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Fund manager sentiment moving against Europe in favour of US

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Investors have recovered their bullishness towards equity markets but are shifting their focus away from Europe and into the US and Japan, according to the BofA Merrill Lynch Survey of Fund Managers for March.

After weakened sentiment in February, investors have restored their faith in equities with a net 46 per cent of asset allocators saying they are overweight the asset class, up from 33 per cent the previous month.

Cash positions have fallen with respondents at a net neutral cash allocation compared with a net 12 per cent underweight in February, according to the BofA Merrill Lynch Global Research report.

Asset allocators have retrenched from Europe, however. A net 21 per cent are underweight European equities this month, up sharply from a net two per cent overweight in January.

The change in favour of US equities has been similar. A net 19 per cent of asset allocators are overweight US equities this month, up from just one per cent in January.

Japan is also regaining popularity. A net six per cent of allocators are overweight Japanese equities, the most bullish reading since August 2007, and up from a net ten per cent underweight in January.

Global investors believe that the corporate outlook is better away from Europe. A net 40 per cent of the panel says the outlook for eurozone corporate profits is the least favourable of all regions.

“Investors’ concerns about Greece are easing but European country risk remains a key constraint to optimism over economic recovery,” says Gary Baker, head of European equities strategy at BofA Merrill Lynch Research.

Against a backdrop of concerns over public sector deficits investors are showing greater bearishness about the macro economic outlook – but greater bullishness about companies.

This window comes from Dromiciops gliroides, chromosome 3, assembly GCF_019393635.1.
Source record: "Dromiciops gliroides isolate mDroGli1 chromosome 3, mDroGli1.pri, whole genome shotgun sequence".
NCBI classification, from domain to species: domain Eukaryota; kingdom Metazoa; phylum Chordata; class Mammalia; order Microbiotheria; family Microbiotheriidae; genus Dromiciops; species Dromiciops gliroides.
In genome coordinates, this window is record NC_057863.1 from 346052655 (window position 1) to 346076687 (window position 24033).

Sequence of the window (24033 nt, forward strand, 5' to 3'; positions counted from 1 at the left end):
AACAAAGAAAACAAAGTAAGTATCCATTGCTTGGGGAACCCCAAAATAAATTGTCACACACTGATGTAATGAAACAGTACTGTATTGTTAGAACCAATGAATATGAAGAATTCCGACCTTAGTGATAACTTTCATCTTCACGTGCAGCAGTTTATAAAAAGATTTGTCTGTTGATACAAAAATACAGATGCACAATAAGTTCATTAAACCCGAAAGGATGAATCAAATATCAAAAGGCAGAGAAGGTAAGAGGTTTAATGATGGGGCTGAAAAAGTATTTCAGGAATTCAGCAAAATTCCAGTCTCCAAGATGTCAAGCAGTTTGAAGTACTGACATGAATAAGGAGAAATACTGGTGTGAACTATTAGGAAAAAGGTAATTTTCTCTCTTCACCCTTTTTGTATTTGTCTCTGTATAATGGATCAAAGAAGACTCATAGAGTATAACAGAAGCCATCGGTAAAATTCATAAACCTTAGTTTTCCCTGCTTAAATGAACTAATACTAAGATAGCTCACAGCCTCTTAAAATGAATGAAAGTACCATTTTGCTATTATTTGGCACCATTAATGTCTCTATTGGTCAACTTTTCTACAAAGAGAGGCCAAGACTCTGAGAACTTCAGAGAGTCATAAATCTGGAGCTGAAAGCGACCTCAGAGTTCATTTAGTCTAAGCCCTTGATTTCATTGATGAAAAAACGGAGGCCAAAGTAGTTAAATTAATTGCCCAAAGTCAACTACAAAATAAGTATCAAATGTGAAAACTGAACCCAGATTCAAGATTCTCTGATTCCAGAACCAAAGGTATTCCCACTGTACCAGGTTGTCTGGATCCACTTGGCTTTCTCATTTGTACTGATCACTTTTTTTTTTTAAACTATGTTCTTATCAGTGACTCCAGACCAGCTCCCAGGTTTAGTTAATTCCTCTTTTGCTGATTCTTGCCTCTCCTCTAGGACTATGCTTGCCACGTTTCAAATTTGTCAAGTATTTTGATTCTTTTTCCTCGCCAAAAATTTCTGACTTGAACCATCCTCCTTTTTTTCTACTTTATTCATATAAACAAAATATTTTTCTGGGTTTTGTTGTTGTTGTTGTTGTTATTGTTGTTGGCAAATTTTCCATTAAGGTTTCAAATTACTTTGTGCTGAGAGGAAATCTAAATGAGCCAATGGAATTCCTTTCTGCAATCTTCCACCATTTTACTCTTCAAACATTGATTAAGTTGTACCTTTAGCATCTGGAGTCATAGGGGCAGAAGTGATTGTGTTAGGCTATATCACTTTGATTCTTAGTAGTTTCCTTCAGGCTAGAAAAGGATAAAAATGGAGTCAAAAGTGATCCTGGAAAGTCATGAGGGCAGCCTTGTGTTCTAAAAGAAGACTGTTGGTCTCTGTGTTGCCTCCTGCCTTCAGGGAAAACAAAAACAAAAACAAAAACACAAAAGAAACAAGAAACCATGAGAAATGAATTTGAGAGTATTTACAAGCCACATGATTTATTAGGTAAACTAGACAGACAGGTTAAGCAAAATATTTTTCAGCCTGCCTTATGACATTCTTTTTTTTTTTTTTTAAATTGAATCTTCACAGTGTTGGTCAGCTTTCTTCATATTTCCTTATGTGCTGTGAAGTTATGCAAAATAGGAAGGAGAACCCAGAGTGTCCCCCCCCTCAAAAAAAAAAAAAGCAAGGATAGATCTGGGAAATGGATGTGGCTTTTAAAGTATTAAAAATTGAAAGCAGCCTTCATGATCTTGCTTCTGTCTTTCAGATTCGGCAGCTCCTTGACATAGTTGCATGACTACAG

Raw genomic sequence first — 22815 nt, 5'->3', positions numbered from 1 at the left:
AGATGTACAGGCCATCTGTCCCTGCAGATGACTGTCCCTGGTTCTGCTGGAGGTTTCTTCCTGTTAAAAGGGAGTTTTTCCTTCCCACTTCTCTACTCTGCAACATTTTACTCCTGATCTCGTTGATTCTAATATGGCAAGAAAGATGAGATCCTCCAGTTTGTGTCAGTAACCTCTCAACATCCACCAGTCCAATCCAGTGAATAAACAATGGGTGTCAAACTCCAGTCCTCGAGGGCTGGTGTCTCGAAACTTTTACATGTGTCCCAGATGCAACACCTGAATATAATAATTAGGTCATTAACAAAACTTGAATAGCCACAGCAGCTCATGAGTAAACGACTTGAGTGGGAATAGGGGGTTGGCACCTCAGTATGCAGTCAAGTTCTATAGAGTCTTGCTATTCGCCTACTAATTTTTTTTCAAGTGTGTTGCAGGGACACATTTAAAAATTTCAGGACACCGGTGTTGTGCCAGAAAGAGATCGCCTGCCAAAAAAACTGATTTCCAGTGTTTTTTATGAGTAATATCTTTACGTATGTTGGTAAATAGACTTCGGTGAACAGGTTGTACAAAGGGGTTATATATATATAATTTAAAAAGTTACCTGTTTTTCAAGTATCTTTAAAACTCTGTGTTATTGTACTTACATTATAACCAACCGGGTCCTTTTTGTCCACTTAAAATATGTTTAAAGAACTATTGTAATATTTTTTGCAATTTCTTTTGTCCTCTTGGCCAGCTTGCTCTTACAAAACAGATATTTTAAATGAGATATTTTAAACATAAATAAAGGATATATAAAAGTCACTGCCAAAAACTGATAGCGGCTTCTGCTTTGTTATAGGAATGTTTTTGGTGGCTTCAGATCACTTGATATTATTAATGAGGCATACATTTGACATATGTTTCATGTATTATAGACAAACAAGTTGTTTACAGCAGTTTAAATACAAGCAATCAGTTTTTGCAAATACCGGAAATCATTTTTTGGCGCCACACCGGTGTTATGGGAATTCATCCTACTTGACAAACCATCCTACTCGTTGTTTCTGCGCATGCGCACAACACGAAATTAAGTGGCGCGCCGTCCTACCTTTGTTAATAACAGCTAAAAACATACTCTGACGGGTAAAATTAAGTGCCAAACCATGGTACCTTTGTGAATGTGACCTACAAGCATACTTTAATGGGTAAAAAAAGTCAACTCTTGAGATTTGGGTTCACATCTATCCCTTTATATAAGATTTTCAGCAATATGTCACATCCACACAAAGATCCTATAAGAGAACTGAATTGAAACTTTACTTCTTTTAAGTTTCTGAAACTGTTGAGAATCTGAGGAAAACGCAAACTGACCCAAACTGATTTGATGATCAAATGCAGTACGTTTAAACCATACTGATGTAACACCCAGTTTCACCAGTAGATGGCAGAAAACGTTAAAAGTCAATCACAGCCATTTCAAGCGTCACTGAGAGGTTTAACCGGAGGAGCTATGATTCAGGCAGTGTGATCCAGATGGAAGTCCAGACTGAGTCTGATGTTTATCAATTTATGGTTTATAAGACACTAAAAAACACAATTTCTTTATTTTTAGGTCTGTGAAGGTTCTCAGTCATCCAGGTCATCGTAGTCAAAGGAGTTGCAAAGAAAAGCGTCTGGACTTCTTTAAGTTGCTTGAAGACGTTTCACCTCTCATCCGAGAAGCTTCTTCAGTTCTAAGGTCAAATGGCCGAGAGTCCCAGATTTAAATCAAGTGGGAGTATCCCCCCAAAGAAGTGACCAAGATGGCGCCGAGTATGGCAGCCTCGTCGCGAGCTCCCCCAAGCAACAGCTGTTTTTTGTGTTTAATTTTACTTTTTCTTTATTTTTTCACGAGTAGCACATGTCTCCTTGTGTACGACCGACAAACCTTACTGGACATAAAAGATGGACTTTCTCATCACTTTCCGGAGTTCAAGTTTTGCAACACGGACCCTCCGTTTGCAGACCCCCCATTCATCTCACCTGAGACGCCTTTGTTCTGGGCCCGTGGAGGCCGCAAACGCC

The net number of European fund managers predicting growth in their own economy over the coming 12 months has fallen to 45 per cent, down from 72 per cent in January, according to the Regional Fund Manager Survey. While European sentiment might have been expected to weaken, a similar fall in optimism is also evident among US investors. A net 43 per cent forecast growth in the American economy over the next 12 months, down from a net 76 per cent in January.

Investors in both regions have stronger belief in earnings growth. A net 60 per cent of European respondents predict improved earnings in the coming 12 months, an increase of 11 per cent on February. Their colleagues in the US are more positive with a net 72 per cent forecasting earnings growth, up from a net 52 per cent in February.

US and European investors have significantly scaled back their cash allocations. A net nine per cent of the European panel is overweight cash this month, down from 26 per cent in February. The corresponding numbers for US investors are a net eight percent in March and 19 per cent in February, according to the report.

European respondents have increased exposure to cyclical sectors, including basic resources and construction. They have reduced their underweight position on banks. US investors have also increased exposure to cyclicals, such as industrials and materials, but have extended their underweight positions in banks.

Inflation expectations have fallen further and investors are seeing rate hikes as less likely. The net percentage of the global panel expecting inflation to increase in the next year has fallen to 34 per cent from 46 per cent in February and 61 per cent in January.

European investors have sharply scaled back their expectations of a rate hike by the European Central Bank before October 2010. Eighty-five per cent of European respondents are ruling out a hike before the fourth quarter, up from only 45 per cent in February.

The global panel views change in monetary policy as less of a threat to macro-economic stability. Less than half of respondents (48 per cent) describe monetary policy as an “above normal” risk, compared with 55 per cent in February. A net 58 per cent of global investors expect long-term interest rates to increase, compared with a net 65 per cent in February.

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